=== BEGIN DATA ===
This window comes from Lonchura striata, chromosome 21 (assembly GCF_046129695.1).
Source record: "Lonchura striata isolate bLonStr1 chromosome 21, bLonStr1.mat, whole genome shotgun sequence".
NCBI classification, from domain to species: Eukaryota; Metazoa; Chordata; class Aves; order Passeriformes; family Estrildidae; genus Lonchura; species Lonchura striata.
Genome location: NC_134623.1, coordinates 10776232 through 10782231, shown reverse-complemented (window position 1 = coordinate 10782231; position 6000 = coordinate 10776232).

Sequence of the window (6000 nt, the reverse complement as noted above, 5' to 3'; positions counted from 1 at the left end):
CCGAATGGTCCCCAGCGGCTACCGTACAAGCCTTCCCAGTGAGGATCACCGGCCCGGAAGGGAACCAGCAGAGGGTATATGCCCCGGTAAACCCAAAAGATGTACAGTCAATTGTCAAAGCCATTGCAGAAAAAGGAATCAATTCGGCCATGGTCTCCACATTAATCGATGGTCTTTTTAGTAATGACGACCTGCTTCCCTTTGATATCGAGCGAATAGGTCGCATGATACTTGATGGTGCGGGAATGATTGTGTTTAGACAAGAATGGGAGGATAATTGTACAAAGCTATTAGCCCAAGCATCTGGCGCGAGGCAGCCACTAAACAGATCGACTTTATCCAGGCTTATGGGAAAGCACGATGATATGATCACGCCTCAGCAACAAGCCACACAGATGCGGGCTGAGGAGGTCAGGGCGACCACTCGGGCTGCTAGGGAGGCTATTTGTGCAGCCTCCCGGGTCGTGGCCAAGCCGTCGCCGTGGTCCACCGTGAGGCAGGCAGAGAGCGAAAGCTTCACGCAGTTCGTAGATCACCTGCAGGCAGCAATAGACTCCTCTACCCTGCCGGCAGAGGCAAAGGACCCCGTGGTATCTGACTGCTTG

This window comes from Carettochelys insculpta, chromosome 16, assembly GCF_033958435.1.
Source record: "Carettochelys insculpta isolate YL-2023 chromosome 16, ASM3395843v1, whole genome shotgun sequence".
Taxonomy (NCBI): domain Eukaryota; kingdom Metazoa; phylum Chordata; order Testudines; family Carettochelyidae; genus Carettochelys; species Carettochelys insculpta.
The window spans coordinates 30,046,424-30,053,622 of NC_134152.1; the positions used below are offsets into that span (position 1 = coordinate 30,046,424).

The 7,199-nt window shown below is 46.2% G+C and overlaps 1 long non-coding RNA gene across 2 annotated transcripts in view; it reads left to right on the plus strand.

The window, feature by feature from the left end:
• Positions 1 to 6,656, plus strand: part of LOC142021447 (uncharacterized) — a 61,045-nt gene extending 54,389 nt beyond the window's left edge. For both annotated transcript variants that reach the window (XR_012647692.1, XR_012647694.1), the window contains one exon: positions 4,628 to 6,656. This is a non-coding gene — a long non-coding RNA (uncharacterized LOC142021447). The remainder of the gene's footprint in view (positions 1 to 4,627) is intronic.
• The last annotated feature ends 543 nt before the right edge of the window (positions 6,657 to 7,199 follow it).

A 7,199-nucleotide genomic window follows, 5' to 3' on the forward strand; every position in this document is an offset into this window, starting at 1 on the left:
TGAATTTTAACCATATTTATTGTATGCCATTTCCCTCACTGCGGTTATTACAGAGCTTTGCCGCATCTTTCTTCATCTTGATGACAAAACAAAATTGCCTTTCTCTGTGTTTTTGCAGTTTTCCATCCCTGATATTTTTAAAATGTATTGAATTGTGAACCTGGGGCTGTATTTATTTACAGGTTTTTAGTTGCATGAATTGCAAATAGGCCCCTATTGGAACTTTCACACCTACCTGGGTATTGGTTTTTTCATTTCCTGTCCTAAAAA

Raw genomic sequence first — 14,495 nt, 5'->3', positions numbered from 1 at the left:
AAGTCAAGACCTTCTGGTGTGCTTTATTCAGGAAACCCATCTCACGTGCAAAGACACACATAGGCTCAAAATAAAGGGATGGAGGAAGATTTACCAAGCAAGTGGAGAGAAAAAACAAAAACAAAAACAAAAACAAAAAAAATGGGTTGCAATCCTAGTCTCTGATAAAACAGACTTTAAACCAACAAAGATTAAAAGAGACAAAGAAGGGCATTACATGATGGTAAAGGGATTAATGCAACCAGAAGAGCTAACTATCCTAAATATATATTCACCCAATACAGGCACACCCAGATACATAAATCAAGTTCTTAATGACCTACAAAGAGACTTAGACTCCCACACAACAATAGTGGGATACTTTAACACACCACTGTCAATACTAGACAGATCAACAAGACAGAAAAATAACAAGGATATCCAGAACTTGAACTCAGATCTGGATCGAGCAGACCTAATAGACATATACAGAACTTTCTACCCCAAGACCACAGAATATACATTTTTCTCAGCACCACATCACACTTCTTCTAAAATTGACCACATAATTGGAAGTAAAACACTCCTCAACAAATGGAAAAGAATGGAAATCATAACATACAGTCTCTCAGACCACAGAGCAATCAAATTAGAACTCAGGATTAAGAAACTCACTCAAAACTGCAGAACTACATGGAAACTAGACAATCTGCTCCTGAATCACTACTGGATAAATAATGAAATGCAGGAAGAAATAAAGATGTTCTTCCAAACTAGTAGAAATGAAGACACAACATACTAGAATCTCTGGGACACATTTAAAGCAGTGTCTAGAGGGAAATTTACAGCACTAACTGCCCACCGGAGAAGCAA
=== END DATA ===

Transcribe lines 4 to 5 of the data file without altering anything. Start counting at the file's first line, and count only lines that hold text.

Genome location: NC_134623.1, coordinates 10776232 through 10782231, shown reverse-complemented (window position 1 = coordinate 10782231; position 6000 = coordinate 10776232).

Sequence of the window (6000 nt, the reverse complement as noted above, 5' to 3'; positions counted from 1 at the left end):